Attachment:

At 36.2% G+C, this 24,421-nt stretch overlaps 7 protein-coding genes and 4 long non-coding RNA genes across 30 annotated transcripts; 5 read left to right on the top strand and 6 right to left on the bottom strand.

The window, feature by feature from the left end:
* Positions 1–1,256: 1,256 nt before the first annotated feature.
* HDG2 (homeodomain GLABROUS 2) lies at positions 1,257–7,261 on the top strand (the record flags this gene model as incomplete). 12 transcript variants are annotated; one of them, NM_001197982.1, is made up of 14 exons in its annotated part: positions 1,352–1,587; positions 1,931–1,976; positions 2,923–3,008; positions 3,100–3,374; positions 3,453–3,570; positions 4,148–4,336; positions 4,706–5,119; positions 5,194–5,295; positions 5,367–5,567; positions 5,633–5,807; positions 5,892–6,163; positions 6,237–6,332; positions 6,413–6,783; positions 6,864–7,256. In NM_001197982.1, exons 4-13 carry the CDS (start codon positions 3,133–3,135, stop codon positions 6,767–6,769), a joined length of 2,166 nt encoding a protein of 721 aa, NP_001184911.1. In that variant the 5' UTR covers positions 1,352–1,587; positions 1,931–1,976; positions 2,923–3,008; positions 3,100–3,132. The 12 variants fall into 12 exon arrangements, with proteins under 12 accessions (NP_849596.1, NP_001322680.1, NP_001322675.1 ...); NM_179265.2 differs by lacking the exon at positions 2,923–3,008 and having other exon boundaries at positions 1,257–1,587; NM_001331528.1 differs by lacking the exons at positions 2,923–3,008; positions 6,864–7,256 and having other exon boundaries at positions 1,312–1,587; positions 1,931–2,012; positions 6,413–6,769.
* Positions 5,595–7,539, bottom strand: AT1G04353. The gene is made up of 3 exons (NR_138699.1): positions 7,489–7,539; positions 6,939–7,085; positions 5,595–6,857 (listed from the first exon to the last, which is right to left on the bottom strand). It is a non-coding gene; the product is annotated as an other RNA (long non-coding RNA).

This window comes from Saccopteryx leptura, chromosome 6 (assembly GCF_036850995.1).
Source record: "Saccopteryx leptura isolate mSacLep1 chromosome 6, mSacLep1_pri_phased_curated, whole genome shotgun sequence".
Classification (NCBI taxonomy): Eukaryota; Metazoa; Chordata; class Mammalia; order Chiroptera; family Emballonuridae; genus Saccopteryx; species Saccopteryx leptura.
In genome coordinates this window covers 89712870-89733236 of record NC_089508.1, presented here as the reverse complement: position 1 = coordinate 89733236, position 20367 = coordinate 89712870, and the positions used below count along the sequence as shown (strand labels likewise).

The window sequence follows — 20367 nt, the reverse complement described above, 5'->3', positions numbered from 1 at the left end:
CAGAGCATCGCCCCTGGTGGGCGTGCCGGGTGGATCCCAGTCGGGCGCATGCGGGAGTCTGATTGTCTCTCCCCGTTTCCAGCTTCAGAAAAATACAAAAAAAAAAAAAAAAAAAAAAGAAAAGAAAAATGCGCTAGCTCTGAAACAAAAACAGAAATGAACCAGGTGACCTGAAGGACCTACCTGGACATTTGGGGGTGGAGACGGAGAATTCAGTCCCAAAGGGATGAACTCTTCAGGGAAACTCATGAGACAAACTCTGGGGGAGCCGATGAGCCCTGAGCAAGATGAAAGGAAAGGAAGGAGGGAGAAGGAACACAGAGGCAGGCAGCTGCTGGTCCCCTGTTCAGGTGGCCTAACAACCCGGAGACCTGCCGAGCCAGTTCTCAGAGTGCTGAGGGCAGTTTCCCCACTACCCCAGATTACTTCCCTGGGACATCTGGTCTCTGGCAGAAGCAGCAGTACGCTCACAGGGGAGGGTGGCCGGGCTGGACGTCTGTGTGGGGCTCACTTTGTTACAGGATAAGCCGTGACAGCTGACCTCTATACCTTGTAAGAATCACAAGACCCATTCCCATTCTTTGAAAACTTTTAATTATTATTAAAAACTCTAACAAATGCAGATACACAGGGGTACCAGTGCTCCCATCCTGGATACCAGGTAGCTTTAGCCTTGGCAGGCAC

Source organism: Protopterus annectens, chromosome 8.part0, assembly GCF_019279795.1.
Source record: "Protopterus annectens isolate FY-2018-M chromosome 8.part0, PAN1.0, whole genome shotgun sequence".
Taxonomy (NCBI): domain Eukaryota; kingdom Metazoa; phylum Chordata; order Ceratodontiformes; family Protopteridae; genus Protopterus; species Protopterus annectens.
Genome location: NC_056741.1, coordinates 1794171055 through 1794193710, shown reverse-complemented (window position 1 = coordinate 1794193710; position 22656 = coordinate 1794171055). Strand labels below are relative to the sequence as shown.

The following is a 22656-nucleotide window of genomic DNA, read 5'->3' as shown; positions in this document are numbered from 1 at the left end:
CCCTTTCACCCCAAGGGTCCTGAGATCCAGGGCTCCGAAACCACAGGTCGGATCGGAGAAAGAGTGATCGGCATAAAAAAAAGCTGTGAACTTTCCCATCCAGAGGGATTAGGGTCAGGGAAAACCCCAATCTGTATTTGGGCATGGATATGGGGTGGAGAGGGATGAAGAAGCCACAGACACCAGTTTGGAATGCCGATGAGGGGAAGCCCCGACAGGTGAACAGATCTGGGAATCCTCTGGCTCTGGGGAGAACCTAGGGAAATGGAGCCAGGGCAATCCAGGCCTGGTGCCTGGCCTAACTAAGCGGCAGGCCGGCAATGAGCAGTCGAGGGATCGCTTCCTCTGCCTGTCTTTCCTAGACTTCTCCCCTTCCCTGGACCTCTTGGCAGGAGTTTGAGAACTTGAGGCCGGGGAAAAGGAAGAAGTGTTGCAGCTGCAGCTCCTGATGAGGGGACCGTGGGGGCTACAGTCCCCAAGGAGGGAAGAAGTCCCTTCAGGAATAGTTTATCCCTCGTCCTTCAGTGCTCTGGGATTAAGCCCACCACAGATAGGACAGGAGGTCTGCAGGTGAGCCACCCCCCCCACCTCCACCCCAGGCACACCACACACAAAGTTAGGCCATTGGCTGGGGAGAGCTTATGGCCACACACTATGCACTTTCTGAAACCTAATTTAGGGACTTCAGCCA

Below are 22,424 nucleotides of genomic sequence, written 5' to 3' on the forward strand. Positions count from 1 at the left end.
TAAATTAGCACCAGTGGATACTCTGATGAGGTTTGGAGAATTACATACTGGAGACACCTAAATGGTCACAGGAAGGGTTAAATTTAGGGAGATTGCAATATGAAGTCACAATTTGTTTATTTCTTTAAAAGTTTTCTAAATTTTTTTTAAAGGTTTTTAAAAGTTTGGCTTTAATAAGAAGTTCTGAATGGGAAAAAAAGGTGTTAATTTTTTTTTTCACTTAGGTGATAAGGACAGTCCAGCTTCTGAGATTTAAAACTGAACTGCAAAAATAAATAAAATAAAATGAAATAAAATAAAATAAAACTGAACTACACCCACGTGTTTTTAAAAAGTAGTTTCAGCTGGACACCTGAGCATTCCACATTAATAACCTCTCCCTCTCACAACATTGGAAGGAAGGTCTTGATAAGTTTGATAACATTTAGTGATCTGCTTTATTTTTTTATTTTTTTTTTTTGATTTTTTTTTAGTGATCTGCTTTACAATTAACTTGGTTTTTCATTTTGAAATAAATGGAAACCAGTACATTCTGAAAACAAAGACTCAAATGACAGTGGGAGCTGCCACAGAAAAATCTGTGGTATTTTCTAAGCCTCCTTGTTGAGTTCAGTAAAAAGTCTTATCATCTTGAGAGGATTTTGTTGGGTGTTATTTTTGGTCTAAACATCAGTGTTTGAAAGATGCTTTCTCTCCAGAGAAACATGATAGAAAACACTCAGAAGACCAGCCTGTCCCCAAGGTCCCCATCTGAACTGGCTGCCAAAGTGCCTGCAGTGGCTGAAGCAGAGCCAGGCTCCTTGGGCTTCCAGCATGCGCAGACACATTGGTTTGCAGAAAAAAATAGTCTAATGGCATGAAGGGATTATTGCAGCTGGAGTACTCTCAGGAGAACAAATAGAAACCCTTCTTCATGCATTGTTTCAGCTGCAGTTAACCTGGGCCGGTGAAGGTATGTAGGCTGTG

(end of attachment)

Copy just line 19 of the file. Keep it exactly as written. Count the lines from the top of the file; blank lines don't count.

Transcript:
TAAATTAGCACCAGTGGATACTCTGATGAGGTTTGGAGAATTACATACTGGAGACACCTAAATGGTCACAGGAAGGGTTAAATTTAGGGAGATTGCAATATGAAGTCACAATTTGTTTATTTCTTTAAAAGTTTTCTAAATTTTTTTTAAAGGTTTTTAAAAGTTTGGCTTTAATAAGAAGTTCTGAATGGGAAAAAAAGGTGTTAATTTTTTTTTTCACTTAGGTGATAAGGACAGTCCAGCTTCTGAGATTTAAAACTGAACTGCAAAAATAAATAAAATAAAATGAAATAAAATAAAATAAAACTGAACTACACCCACGTGTTTTTAAAAAGTAGTTTCAGCTGGACACCTGAGCATTCCACATTAATAACCTCTCCCTCTCACAACATTGGAAGGAAGGTCTTGATAAGTTTGATAACATTTAGTGATCTGCTTTATTTTTTTATTTTTTTTTTTTGATTTTTTTTTAGTGATCTGCTTTACAATTAACTTGGTTTTTCATTTTGAAATAAATGGAAACCAGTACATTCTGAAAACAAAGACTCAAATGACAGTGGGAGCTGCCACAGAAAAATCTGTGGTATTTTCTAAGCCTCCTTGTTGAGTTCAGTAAAAAGTCTTATCATCTTGAGAGGATTTTGTTGGGTGTTATTTTTGGTCTAAACATCAGTGTTTGAAAGATGCTTTCTCTCCAGAGAAACATGATAGAAAACACTCAGAAGACCAGCCTGTCCCCAAGGTCCCCATCTGAACTGGCTGCCAAAGTGCCTGCAGTGGCTGAAGCAGAGCCAGGCTCCTTGGGCTTCCAGCATGCGCAGACACATTGGTTTGCAGAAAAAAATAGTCTAATGGCATGAAGGGATTATTGCAGCTGGAGTACTCTCAGGAGAACAAATAGAAACCCTTCTTCATGCATTGTTTCAGCTGCAGTTAACCTGGGCCGGTGAAGGTATGTAGGCTGTG